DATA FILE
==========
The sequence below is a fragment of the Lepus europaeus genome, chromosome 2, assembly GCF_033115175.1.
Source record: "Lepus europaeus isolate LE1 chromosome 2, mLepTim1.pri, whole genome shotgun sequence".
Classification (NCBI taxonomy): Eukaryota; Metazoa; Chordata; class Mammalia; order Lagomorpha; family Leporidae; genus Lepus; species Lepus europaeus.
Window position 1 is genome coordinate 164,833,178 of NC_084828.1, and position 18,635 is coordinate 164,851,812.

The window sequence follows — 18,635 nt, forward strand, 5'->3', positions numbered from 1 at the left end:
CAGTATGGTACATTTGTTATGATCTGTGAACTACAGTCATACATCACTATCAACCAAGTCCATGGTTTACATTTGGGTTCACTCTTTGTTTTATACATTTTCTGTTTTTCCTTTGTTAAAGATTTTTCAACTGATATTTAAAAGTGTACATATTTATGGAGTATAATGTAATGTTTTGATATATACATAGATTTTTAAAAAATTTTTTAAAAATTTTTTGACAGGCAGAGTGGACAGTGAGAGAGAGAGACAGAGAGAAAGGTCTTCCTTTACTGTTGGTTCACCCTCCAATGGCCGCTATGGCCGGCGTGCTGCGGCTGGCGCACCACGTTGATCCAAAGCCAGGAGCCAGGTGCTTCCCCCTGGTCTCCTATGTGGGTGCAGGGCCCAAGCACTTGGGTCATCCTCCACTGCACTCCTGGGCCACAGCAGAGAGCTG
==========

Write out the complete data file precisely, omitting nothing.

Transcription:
The sequence below is a fragment of the Lepus europaeus genome, chromosome 2, assembly GCF_033115175.1.
Source record: "Lepus europaeus isolate LE1 chromosome 2, mLepTim1.pri, whole genome shotgun sequence".
Classification (NCBI taxonomy): Eukaryota; Metazoa; Chordata; class Mammalia; order Lagomorpha; family Leporidae; genus Lepus; species Lepus europaeus.
Window position 1 is genome coordinate 164,833,178 of NC_084828.1, and position 18,635 is coordinate 164,851,812.

The window sequence follows — 18,635 nt, forward strand, 5'->3', positions numbered from 1 at the left end:
CAGTATGGTACATTTGTTATGATCTGTGAACTACAGTCATACATCACTATCAACCAAGTCCATGGTTTACATTTGGGTTCACTCTTTGTTTTATACATTTTCTGTTTTTCCTTTGTTAAAGATTTTTCAACTGATATTTAAAAGTGTACATATTTATGGAGTATAATGTAATGTTTTGATATATACATAGATTTTTAAAAAATTTTTTAAAAATTTTTTGACAGGCAGAGTGGACAGTGAGAGAGAGAGACAGAGAGAAAGGTCTTCCTTTACTGTTGGTTCACCCTCCAATGGCCGCTATGGCCGGCGTGCTGCGGCTGGCGCACCACGTTGATCCAAAGCCAGGAGCCAGGTGCTTCCCCCTGGTCTCCTATGTGGGTGCAGGGCCCAAGCACTTGGGTCATCCTCCACTGCACTCCTGGGCCACAGCAGAGAGCTG